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Let S be an NP-complete problem and Q and R be two other problems not known to be in NP. Q is polynomial time reducible to S and S is polynomial-time reducible to R. Which one of the following statements is true?

  1. R is NP-complete
  2. R is NP-hard
  3. Q is NP-complete
  4. Q is NP-hard
asked in Algorithms by Loyal (4.3k points)
edited by | 1.7k views

3 Answers

+5 votes
Best answer

Answer B.

As S is NPC i.e NPHard and NP.

We know that If NPHard problem is reducable to another problem in Polynomial Time, then that problem is also NPHard which means every NP problem can be reduced to this problem in Polynomial Time

Therefore R is NPHard.

Now Q is reduced To S in polynomial time. 

If Q is reducable to S in polynomial time, Q could be NP because all NP problems can be reduced to S. Since Q could be Np therefore Q could be P also as P is subset of NP. Also Q could be NPC because every NPC problem can be reduced to another NPC problem in polynomial time. 

So nothing can be concluded about Q.

answered by Active (1.7k points)
edited by
why cant we say that R is NPC ? since S is polynomial time reducible to R .. and S is NPC.. then we can say that R is atleast as hard as S .. so why cant R  be NPC ?

and isnt it implicitly true since R is NPH ?
@Arjun sir,

1. all np are decidable, so if Q is reducible to S,Now S is decidable then Q is decidable.C and D can choosen based upon this .Isnt it valid?

2.If S is reducible to R,now S is decidable then we cannot comment on R.

This is what i learnt in TOC.Can you please check where am i wrong?
Why is R not in NPC ?

It's given in the question that R is known to be in NP.

Since we know R will be NP-Hard since S is reducible to R, Intersection of NP-Hard & NP is NPC !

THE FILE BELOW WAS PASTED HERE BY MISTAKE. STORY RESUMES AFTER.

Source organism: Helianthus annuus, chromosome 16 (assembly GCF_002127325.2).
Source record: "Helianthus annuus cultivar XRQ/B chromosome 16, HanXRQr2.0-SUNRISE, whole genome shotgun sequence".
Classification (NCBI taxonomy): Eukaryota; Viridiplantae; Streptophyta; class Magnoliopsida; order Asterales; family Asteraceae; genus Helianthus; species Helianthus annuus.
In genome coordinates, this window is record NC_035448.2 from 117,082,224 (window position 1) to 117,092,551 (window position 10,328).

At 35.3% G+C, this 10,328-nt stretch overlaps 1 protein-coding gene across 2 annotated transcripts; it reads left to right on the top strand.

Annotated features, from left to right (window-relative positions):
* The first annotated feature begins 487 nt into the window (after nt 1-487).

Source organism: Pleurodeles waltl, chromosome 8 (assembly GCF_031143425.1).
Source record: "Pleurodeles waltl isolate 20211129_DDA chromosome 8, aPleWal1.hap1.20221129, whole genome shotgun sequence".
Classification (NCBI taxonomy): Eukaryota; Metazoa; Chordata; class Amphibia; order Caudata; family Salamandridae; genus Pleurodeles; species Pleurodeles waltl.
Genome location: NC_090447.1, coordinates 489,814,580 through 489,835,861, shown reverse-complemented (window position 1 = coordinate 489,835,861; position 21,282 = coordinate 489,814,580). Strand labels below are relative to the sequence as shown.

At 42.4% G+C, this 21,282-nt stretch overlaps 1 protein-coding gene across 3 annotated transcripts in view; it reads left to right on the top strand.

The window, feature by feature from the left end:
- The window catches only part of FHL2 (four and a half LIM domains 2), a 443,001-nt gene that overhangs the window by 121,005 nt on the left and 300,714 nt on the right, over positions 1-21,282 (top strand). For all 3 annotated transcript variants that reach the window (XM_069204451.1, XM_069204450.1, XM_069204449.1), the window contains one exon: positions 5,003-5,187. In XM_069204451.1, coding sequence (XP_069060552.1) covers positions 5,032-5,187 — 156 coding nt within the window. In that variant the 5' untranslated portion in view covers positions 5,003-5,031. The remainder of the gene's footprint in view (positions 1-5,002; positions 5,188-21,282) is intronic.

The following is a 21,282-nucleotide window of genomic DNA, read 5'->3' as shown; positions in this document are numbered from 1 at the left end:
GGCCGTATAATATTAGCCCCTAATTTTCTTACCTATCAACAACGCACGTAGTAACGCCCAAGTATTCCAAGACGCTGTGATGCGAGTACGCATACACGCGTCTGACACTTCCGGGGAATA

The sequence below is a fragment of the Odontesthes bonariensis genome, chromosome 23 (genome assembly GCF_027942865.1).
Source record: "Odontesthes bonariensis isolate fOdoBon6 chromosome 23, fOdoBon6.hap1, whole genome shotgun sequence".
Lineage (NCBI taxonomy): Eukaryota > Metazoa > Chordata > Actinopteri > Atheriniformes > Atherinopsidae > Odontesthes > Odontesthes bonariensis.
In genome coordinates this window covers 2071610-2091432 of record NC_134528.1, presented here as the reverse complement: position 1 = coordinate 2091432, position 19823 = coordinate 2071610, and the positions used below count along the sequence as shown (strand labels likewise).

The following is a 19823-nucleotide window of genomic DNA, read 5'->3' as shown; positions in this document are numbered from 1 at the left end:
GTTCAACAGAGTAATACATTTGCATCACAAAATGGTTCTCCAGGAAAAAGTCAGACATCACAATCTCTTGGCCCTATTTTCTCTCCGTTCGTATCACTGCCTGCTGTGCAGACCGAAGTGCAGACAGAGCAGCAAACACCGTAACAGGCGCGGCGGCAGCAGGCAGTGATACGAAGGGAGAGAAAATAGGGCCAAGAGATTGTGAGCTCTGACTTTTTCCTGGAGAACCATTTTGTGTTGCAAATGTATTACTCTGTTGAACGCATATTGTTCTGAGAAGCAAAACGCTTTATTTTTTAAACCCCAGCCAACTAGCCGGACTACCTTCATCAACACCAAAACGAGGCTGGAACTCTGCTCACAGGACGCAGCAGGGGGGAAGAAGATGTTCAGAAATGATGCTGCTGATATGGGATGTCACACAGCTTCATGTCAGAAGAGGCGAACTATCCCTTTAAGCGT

R is NP-Hard since S which is NPC is reducible to R. R is known to be in NP (Given in the question).

Intersection of NP & NP-Hard is NPC.

Therefore R must be in NPC !

https://en.wikipedia.org/wiki/Euler_diagram 

@ms9812
Question says that "Q and R are other two problems NOT known to be in NP".
Therefore, R can not be NPC.

+12 votes
Q cannot be NP hard as no np hard problems(unless they are np) can be polynomial time reducible to np complete. Answer is B, as npc problem can be reducible to np hard problem. But there is confusion if Q is not NP hard then what complexity class it is in!!
answered by Boss (7k points)
edited by
Q can be in P..
the relation given is something like this:

Q <= S <= R        Where S is NPC and Q and R is given unknown..

So R has to be more than or equal to S.. that is it belongs to NPH class  { Note NPC problems also belongs to NPH, but here it's not a guarantee that will lie in NPC boundary so it may lie outside it.. So option (A) is wrong}

Q has to be less than or equal to S.. that means Q is in NP.. { NPC, P also belongs to NP class, offcourse Q can not be NPH so option (D) is wrong}

So we can easily see option (B) is the only correct always.. in option (C) Q can be NPC but is not necessary...
@Arjun Sir

P is contained in NP class. So if it's in P it must be in NP as well.
obviously yes.
Hi, can you please explain if NP complete problem is reducible to another problem in polynomial time, then why it is not NP complete? After all all NP complete problems are NP hard but not all NP hard are NP complete?
0 votes
Q is Np hard from the definition ..we cannot say it np complete because we are not sure whether q belongs to np or not
answered by Veteran (14.3k points)


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